Dan Avidan


Based in Los Angeles, California, Dan Avidan is a musician who has released more than a dozen albums with four different bands since 2004. He has been lead singer of Ninja Sex Party and Starbomb since 2009 and 2013, respectively, and previously was the lead singer of Skyhill and The Northern Hues. With Ninja Sex Party, Dan Avidan writes and performs sexually-charged comedic tunes under the stage name Danny Sexbang alongside longtime collaborator Brian Wecht, who portrays his best friend, Ninja Brian. The band has released seven albums, including an album of covers of Men at Work, Def Leppard, Prince, Peter Gabriel, and Bee Gees. It peaked at No. 42 on the US Billboard 200 chart.

Starbomb is a similar comedic endeavor, but its songs parody video games. Song titles include “Atari Mystery Hour,” “Mortal Kombat High,” “Robots in Need of Disguise,” and “The New Pokérap.” Dan Avidan acts as singer-songwriter for the band, which also features Wecht and Arin Hanson. They have released three albums, all of which have charted on the Billboard 200. Avidan has also been featured on songs by bands like Night Runner, Skyfactor, and Tupper Ware Remix Party.

Avidan has achieved much of his success through digital media channels. Ninja Sex Party’s YouTube channel has more than 1.34 million subscribers, while many of its videos have more than 10 million views. Since 2013, Dan Avidan has also been co-host of the Let’s Play web series Game Grumps, which has more than 5.35 million subscribers. As part of the popular show, he and co-host Arin Hanson play console and board games, sometimes with celebrity guests. Avidan also co-hosts the web series Grumpcade, Steam Rolled, and Table Flip, all of which are on the Game Grumps platform. He has also appeared in other web series such as On the Spot, Red vs. Blue, and Good Mythical Morning.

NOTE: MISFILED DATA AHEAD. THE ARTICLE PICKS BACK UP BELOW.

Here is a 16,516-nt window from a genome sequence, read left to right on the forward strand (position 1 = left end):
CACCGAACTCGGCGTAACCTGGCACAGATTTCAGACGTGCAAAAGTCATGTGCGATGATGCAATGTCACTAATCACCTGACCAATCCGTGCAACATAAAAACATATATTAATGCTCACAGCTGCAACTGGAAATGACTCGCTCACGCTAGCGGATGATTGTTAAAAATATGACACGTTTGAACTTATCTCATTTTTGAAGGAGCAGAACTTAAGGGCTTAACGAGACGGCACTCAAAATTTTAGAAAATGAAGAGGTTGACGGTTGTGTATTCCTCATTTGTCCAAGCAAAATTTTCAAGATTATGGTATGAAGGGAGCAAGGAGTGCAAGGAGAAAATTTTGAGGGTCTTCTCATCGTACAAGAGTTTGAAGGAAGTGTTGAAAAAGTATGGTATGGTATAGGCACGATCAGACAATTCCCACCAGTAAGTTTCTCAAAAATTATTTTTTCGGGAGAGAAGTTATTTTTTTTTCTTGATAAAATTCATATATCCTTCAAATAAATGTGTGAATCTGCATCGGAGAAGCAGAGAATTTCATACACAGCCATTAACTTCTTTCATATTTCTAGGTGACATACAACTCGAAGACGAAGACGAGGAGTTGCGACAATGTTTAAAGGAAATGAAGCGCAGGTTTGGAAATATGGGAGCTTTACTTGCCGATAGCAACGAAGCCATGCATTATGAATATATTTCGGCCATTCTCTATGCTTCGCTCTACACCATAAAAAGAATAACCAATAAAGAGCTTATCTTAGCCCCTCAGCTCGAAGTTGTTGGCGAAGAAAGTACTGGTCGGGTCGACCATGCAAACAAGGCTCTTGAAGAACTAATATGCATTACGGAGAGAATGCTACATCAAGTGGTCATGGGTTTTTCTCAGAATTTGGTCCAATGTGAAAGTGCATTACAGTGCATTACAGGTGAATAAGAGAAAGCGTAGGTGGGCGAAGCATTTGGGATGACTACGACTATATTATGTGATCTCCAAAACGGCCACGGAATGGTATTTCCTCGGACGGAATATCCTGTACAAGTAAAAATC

Where did the idea for your career come from?

The band I am a part of, Ninja Sex Party, came about after years of having a lack of success in the individual fields of music and comedy. This band was the realization that those two skill sets could be combined into one project. By utilizing the best of both worlds, we were able to create our own niche in the entertainment world.

What does your typical day look like and how do you make it productive?

There’s no steady “typical day” when it comes to being a musician. There will be certain periods of a year where you’re working on new music, others when you’re on tour, and everything in between. For our band, our strength comes from setting up goals that let us know what to aim for 3 months, 6 months, and 9 months into the future. Once you’ve established those tentpole marks that you’re trying to hit, you can work backwards and design each day to work in service of those particular goals.

How do you bring ideas to life?

The best part of having an established band is a fanbase that will allow you to experiment. Often, we will write a song with a music video in mind, and then simply imagine what we would like to see happen visually during each line of lyrics. From there, we write a treatment for a potential director, and then execute our vision in music video form.

What’s one trend that excites you?

I like that a lot of the power in the music industry has been taken out of the hands of major labels. Although finding an audience at the beginning can be difficult, being an independent creator is terrific because you don’t have non-musicians coming into the studio and making creative decisions for you.

What is one habit of yours that makes you more productive as an entrepreneur?

This might seem like a strange answer, but meditation is a big one for me. Everyone who creates anything online inevitably has to deal with negativity, and the ability to find peace amidst that is very important. You have to be able to tune everything else out so you can concentrate on your work.

What advice would you give your younger self?